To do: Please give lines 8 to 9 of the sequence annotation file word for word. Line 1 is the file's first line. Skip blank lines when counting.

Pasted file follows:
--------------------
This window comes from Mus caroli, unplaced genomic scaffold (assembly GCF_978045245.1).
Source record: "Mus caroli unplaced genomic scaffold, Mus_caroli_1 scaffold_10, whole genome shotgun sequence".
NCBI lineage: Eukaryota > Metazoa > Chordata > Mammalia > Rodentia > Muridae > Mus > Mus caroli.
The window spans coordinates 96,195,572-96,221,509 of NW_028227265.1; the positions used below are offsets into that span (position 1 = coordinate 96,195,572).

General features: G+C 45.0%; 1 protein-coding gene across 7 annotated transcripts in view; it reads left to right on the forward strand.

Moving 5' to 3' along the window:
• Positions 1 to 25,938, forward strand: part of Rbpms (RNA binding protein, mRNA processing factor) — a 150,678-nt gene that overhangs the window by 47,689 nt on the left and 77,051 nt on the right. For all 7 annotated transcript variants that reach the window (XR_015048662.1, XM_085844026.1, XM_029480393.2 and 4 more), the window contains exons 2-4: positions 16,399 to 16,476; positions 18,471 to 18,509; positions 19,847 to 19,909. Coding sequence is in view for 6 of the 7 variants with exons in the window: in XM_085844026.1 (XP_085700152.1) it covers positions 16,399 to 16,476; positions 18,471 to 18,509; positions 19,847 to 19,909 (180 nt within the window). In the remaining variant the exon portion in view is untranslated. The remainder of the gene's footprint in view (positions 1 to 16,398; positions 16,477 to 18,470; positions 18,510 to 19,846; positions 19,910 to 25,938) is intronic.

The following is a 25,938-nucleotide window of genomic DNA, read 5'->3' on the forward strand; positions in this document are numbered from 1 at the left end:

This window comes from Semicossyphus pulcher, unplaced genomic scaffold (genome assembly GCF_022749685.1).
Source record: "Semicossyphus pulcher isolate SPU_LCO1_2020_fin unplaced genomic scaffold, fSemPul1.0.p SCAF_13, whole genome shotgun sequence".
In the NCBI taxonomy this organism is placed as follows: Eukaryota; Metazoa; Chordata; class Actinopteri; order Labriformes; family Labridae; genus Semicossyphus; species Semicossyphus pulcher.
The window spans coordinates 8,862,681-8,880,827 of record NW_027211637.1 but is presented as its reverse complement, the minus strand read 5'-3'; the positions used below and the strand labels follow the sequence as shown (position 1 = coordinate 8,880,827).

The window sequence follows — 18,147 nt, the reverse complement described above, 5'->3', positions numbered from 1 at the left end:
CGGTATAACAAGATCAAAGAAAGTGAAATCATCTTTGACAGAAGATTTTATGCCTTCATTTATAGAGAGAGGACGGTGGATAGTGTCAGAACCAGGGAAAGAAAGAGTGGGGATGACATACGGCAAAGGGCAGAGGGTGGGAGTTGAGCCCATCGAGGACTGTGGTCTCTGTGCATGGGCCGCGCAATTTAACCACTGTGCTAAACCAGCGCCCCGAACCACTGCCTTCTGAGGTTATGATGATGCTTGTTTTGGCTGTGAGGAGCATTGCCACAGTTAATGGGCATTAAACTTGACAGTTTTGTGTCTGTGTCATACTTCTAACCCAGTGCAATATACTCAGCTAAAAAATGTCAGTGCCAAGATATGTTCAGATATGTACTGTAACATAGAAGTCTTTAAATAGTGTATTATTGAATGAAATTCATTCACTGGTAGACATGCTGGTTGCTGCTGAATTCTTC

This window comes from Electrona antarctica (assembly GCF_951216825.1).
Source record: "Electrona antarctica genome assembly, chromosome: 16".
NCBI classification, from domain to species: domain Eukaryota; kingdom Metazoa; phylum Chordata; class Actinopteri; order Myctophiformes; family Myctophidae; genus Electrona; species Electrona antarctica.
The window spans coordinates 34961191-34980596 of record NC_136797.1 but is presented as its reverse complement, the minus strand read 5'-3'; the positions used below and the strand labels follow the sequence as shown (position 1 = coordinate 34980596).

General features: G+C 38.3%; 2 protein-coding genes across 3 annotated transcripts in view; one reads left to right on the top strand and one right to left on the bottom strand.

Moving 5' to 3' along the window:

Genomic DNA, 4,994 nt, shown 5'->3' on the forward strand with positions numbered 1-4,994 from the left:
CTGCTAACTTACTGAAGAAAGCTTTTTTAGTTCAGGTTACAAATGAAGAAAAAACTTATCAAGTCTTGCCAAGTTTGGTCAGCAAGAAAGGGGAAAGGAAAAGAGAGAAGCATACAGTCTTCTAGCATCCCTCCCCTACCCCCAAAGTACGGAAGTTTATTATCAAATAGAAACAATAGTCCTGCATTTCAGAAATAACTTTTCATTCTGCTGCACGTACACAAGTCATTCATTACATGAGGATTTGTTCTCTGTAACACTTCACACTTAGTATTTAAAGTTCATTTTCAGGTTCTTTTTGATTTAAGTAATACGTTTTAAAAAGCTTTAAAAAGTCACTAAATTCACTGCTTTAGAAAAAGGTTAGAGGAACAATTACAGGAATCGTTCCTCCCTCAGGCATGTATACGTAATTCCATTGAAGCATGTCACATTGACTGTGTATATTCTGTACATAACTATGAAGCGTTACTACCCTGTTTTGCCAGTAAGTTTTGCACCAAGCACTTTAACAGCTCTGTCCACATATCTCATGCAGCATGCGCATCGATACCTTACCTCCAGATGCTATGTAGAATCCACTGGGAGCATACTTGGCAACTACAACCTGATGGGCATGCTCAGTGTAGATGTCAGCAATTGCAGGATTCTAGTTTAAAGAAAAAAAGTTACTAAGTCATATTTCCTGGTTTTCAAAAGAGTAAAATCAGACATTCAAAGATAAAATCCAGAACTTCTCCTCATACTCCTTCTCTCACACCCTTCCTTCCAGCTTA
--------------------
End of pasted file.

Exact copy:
The following is a 25,938-nucleotide window of genomic DNA, read 5'->3' on the forward strand; positions in this document are numbered from 1 at the left end:

This window comes from Semicossyphus pulcher, unplaced genomic scaffold (genome assembly GCF_022749685.1).